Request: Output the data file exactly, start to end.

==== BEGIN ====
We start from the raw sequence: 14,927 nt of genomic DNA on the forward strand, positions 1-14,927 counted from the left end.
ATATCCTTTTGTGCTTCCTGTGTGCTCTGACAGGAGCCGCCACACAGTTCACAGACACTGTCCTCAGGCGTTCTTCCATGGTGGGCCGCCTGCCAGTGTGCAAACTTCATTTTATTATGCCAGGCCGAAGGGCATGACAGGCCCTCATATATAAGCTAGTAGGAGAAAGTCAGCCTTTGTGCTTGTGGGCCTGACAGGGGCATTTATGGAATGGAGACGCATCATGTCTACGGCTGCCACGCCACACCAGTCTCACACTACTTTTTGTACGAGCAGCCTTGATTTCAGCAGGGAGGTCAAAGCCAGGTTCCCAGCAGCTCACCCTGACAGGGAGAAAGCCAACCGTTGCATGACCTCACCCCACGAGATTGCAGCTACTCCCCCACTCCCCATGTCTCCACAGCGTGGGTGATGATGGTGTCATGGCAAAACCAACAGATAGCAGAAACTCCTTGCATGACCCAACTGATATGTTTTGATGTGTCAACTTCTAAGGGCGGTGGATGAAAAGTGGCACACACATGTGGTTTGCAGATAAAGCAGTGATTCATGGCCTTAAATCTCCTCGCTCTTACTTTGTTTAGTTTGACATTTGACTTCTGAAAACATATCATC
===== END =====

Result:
We start from the raw sequence: 14,927 nt of genomic DNA on the forward strand, positions 1-14,927 counted from the left end.
ATATCCTTTTGTGCTTCCTGTGTGCTCTGACAGGAGCCGCCACACAGTTCACAGACACTGTCCTCAGGCGTTCTTCCATGGTGGGCCGCCTGCCAGTGTGCAAACTTCATTTTATTATGCCAGGCCGAAGGGCATGACAGGCCCTCATATATAAGCTAGTAGGAGAAAGTCAGCCTTTGTGCTTGTGGGCCTGACAGGGGCATTTATGGAATGGAGACGCATCATGTCTACGGCTGCCACGCCACACCAGTCTCACACTACTTTTTGTACGAGCAGCCTTGATTTCAGCAGGGAGGTCAAAGCCAGGTTCCCAGCAGCTCACCCTGACAGGGAGAAAGCCAACCGTTGCATGACCTCACCCCACGAGATTGCAGCTACTCCCCCACTCCCCATGTCTCCACAGCGTGGGTGATGATGGTGTCATGGCAAAACCAACAGATAGCAGAAACTCCTTGCATGACCCAACTGATATGTTTTGATGTGTCAACTTCTAAGGGCGGTGGATGAAAAGTGGCACACACATGTGGTTTGCAGATAAAGCAGTGATTCATGGCCTTAAATCTCCTCGCTCTTACTTTGTTTAGTTTGACATTTGACTTCTGAAAACATATCATC